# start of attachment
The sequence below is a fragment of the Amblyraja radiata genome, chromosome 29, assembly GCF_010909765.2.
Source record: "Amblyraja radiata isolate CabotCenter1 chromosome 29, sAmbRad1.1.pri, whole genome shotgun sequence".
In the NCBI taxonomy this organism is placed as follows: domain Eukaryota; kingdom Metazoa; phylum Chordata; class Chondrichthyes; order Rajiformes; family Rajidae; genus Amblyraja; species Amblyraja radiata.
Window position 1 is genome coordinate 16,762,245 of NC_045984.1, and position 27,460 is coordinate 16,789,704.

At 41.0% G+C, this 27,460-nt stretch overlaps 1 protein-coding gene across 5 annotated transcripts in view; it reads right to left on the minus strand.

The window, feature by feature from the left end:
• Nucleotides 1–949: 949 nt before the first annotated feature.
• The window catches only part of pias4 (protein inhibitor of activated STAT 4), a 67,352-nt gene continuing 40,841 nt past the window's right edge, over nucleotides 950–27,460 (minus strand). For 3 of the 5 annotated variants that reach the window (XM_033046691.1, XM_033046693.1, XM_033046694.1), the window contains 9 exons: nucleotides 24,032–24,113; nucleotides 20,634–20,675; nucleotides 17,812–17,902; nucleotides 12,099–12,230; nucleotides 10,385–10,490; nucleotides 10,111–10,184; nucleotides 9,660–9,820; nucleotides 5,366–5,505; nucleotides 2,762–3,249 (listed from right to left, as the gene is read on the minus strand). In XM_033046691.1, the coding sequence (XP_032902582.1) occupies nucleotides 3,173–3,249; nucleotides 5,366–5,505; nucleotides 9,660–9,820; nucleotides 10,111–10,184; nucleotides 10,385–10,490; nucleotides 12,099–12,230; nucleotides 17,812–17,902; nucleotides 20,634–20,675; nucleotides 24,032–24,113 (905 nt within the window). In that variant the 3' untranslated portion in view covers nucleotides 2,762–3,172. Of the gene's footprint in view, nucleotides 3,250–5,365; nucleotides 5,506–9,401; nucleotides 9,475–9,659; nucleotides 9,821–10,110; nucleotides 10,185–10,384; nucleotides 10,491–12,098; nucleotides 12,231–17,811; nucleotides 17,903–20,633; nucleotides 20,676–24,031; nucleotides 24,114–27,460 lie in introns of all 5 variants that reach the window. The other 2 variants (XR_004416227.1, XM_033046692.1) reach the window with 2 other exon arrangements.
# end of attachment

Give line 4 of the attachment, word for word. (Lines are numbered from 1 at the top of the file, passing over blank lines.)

Window position 1 is genome coordinate 16,762,245 of NC_045984.1, and position 27,460 is coordinate 16,789,704.